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Seal of the Governor
For Immediate Release: September 14, 2020
Contacts: Office of the Governor: Alena Yarmosky, Alena.Yarmosky@governor.virginia.gov

Virginia STEM Education Commission Presents Recommendations to Governor Northam

RICHMOND—The Virginia Science, Technology, Engineering, and Mathematics (STEM) Education Commission today presented Governor Ralph Northam its recommendations for creating a statewide vision and a dynamic set of shared goals to inform how the Commonwealth prepares students for STEM jobs of the future. The Commission’s final report outlines a path forward for ensuring equitable opportunities and access to STEM education and aligning Virginia’s efforts to the rapidly evolving needs of employers.

“The shift to virtual learning during the COVID-19 pandemic has only amplified the need to confront educational inequities and eliminate opportunity gaps across the STEM ecosystem,” said Governor Northam. “Proficiency in STEM disciplines is too often dictated by race, gender, socioeconomic status, and zip code. These recommendations will serve as a critical roadmap as we work to ensure every Virginia student has access to quality instruction and graduates with the knowledge, skills, and mindsets necessary to thrive in a technologically-advanced, global society.”

On July 17, 2019, Governor Northam signed Executive Order Thirty-Six, establishing the Virginia STEM Commission and named First Lady Pamela Northam as its chair. The Governor appointed a wide range of stakeholders to serve on the Commission, including representatives of early childhood, K-12, post-secondary, out-of-school, informal and environmental education programs, as well as workforce development, business, and industry partners. Since its formation last year, the Commission has worked across sectors and regions to develop a robust set of recommendations to make STEM education in the Commonwealth more inclusive, accessible, and collaborative.

“We insisted from the start that sustainable improvements could only be made if we included representatives from the entire birth to career pipeline from early learning to higher education, the private sector, and informal educators,” said First Lady Northam. “The Commission’s recommendations will help create a Virginia STEM ecosystem which exposes even our littlest learners to STEM concepts, encourages educators to provide students with project-based learning, and expands access to opportunity for all students, no matter who they are or where they live.”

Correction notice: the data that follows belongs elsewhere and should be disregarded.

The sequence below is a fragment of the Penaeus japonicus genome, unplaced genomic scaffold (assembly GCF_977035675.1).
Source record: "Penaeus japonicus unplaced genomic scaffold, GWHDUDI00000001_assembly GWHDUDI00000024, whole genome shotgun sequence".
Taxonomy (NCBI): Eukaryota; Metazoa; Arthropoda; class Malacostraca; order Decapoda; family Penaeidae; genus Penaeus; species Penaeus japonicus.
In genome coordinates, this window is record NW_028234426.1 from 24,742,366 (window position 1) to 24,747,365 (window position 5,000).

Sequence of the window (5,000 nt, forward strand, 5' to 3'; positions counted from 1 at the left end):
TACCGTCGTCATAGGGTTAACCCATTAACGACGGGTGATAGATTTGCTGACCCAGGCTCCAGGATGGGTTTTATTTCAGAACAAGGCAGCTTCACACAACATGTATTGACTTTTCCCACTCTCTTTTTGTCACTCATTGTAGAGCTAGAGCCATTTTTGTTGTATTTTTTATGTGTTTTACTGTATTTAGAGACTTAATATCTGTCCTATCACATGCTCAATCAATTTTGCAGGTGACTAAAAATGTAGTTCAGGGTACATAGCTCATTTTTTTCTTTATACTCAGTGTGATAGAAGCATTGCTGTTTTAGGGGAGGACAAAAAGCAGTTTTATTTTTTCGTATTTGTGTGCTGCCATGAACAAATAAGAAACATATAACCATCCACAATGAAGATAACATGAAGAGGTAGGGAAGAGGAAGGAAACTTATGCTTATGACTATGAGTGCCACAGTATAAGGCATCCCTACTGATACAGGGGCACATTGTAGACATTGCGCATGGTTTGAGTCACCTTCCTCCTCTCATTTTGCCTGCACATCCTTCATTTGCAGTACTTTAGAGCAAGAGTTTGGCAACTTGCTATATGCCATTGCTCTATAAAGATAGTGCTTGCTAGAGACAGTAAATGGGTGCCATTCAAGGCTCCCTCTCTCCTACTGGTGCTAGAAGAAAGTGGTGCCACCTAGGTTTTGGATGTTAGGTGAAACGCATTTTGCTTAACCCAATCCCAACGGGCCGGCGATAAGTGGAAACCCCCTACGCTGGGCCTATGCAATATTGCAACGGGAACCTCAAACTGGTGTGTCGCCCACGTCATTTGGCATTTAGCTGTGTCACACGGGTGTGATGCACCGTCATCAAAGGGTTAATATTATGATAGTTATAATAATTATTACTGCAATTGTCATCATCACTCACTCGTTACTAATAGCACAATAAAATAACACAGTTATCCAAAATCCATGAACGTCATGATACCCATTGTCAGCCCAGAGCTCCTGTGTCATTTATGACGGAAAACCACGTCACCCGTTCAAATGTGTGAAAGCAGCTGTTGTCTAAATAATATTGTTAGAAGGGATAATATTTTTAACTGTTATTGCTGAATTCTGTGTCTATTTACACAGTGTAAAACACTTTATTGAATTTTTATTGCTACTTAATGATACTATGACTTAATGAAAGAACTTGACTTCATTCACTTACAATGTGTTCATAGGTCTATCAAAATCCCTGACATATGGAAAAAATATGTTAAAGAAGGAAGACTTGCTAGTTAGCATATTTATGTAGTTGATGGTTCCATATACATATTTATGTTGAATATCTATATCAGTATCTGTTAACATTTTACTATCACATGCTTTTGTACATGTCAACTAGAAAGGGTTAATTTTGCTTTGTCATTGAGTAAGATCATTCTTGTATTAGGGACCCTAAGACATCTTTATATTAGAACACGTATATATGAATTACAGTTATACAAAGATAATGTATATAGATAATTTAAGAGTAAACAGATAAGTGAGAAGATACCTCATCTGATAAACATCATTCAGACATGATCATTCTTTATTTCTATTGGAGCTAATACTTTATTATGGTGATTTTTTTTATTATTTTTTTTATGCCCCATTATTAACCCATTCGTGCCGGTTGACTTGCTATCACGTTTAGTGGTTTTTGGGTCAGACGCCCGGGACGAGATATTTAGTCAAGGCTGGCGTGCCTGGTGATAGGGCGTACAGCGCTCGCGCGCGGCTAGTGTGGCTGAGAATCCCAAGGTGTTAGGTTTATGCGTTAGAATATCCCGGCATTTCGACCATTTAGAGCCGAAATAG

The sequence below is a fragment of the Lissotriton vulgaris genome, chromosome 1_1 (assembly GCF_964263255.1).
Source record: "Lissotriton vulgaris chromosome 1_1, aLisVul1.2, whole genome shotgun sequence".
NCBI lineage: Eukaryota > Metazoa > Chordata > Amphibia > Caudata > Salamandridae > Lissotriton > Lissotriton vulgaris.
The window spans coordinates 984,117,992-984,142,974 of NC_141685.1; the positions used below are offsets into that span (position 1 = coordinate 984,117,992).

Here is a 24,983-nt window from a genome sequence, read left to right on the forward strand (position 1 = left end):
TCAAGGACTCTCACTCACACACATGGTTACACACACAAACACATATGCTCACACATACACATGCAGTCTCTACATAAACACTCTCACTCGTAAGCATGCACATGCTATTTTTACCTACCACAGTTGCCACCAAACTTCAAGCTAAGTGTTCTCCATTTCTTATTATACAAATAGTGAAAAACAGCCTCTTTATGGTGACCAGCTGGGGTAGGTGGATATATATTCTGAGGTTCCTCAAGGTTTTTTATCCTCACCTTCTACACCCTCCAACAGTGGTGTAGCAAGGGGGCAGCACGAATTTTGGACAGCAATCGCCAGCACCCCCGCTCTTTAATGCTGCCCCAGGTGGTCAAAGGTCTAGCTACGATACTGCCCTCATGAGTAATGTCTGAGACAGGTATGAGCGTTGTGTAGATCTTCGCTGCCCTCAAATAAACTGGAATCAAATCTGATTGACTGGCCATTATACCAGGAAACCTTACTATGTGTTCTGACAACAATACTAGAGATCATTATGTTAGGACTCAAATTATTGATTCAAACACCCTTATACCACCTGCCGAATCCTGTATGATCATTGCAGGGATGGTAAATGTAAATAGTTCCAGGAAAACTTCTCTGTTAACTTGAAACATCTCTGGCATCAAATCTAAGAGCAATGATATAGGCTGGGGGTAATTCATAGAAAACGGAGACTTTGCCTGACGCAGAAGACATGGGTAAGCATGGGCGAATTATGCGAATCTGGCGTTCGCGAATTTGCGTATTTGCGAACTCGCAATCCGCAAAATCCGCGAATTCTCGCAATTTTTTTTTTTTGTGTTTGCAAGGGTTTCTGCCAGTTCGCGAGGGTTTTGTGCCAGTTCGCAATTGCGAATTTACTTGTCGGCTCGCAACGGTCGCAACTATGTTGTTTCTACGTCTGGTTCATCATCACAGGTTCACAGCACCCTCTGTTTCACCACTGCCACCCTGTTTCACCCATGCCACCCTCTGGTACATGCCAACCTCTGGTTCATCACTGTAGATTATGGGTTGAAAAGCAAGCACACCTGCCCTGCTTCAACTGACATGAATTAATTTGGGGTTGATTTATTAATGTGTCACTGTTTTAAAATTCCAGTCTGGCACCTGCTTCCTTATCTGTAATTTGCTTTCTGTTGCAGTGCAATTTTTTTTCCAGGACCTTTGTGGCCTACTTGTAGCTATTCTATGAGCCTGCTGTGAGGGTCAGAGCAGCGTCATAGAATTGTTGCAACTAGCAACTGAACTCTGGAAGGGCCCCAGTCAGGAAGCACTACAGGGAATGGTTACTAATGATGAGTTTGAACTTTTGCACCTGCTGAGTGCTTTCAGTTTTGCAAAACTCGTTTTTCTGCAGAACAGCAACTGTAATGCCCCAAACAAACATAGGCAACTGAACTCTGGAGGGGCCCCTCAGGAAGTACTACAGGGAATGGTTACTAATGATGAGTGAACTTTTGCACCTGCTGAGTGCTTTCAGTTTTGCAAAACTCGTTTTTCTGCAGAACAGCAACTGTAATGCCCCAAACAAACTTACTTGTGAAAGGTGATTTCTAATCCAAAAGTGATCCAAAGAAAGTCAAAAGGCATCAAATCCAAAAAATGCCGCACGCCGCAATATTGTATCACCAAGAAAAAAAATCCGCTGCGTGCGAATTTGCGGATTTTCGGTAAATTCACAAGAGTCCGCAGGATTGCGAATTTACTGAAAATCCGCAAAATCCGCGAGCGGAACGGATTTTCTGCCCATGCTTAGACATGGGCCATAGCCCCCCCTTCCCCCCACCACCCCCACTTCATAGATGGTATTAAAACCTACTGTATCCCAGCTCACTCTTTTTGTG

The Commission recommends the implementation of three key elements to ensure that Virginia’s STEM ecosystem is equipped to meet the needs of every student, from early learning through higher education.

  • A Governing STEM Board to coordinate efforts in creating a common language, establishing a rubric for expectations, and reporting on STEM challenges, goals, and successes across the Commonwealth. The Board would also work to develop and share STEM curricular resources for formal education and for settings outside of the classroom.
  • Regional STEM Hubs to create a local vision for STEM. The Hub Network would coordinate information sharing within communities to deconstruct misconceptions about STEM. Additionally, the Hub would identify STEM champions within communities across the Commonwealth. These efforts would help align efforts to improve educational STEM literacy, with the goal of enabling youth to see themselves as STEM-capable from preschool onward.
  • A STEM Professional Development Model to equip formal and informal educators to provide opportunities for youth to engage in deeper learning, and understand STEM as integral to their everyday lives. This model would increase the quality of STEM programming, terms, and experiences in Virginia and cast a unified vision for what STEM education should look like.

“Historic and pervasive educational disparities have limited access to advanced courses in STEM disciplines, credentials and work-based learning for many girls, students of color, and students in rural regions of the state,” said Secretary of Education Atif Qarni. “These recommendations will help Virginia improve STEM education so that it is vibrant, healthy, and representative of all people in our Commonwealth.”

The executive summary of the Commission’s final report is available here.

Read the text of Executive Order Thirty-Six creating the Commission here. Additional information about the Commission and its meetings can be found here.

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